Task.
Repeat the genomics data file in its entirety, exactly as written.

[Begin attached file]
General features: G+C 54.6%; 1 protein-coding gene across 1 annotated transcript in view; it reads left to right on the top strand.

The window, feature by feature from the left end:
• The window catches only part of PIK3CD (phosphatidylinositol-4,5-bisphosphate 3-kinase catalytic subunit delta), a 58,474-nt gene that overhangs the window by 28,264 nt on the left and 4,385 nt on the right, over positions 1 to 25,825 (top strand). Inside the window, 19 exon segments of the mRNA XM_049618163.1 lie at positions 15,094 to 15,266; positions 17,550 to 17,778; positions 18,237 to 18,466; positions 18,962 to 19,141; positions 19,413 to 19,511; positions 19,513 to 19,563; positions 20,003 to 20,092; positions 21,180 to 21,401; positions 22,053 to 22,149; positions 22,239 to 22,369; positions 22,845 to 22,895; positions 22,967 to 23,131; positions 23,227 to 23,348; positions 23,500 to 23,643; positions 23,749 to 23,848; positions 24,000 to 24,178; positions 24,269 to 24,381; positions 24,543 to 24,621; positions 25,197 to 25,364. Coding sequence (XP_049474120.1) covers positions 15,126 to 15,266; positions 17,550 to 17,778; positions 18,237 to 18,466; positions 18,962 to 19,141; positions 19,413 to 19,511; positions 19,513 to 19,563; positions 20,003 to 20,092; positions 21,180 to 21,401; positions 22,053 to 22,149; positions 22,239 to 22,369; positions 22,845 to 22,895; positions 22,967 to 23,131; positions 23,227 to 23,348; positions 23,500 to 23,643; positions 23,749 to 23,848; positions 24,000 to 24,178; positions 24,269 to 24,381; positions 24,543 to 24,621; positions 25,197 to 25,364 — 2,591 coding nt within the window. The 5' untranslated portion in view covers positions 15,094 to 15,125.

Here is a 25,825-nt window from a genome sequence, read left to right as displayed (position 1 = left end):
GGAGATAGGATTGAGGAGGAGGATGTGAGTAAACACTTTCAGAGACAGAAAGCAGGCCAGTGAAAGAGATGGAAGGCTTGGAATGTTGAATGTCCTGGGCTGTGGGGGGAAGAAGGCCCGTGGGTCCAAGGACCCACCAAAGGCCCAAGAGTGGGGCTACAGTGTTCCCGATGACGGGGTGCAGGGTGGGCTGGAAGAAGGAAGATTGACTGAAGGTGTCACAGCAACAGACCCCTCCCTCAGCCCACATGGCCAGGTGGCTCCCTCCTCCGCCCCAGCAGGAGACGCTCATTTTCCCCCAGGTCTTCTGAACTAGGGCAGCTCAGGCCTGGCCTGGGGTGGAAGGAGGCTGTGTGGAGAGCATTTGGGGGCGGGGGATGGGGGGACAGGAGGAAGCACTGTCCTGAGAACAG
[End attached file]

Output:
General features: G+C 54.6%; 1 protein-coding gene across 1 annotated transcript in view; it reads left to right on the top strand.

The window, feature by feature from the left end:
• The window catches only part of PIK3CD (phosphatidylinositol-4,5-bisphosphate 3-kinase catalytic subunit delta), a 58,474-nt gene that overhangs the window by 28,264 nt on the left and 4,385 nt on the right, over positions 1 to 25,825 (top strand). Inside the window, 19 exon segments of the mRNA XM_049618163.1 lie at positions 15,094 to 15,266; positions 17,550 to 17,778; positions 18,237 to 18,466; positions 18,962 to 19,141; positions 19,413 to 19,511; positions 19,513 to 19,563; positions 20,003 to 20,092; positions 21,180 to 21,401; positions 22,053 to 22,149; positions 22,239 to 22,369; positions 22,845 to 22,895; positions 22,967 to 23,131; positions 23,227 to 23,348; positions 23,500 to 23,643; positions 23,749 to 23,848; positions 24,000 to 24,178; positions 24,269 to 24,381; positions 24,543 to 24,621; positions 25,197 to 25,364. Coding sequence (XP_049474120.1) covers positions 15,126 to 15,266; positions 17,550 to 17,778; positions 18,237 to 18,466; positions 18,962 to 19,141; positions 19,413 to 19,511; positions 19,513 to 19,563; positions 20,003 to 20,092; positions 21,180 to 21,401; positions 22,053 to 22,149; positions 22,239 to 22,369; positions 22,845 to 22,895; positions 22,967 to 23,131; positions 23,227 to 23,348; positions 23,500 to 23,643; positions 23,749 to 23,848; positions 24,000 to 24,178; positions 24,269 to 24,381; positions 24,543 to 24,621; positions 25,197 to 25,364 — 2,591 coding nt within the window. The 5' untranslated portion in view covers positions 15,094 to 15,125.

Here is a 25,825-nt window from a genome sequence, read left to right as displayed (position 1 = left end):
GGAGATAGGATTGAGGAGGAGGATGTGAGTAAACACTTTCAGAGACAGAAAGCAGGCCAGTGAAAGAGATGGAAGGCTTGGAATGTTGAATGTCCTGGGCTGTGGGGGGAAGAAGGCCCGTGGGTCCAAGGACCCACCAAAGGCCCAAGAGTGGGGCTACAGTGTTCCCGATGACGGGGTGCAGGGTGGGCTGGAAGAAGGAAGATTGACTGAAGGTGTCACAGCAACAGACCCCTCCCTCAGCCCACATGGCCAGGTGGCTCCCTCCTCCGCCCCAGCAGGAGACGCTCATTTTCCCCCAGGTCTTCTGAACTAGGGCAGCTCAGGCCTGGCCTGGGGTGGAAGGAGGCTGTGTGGAGAGCATTTGGGGGCGGGGGATGGGGGGACAGGAGGAAGCACTGTCCTGAGAACAG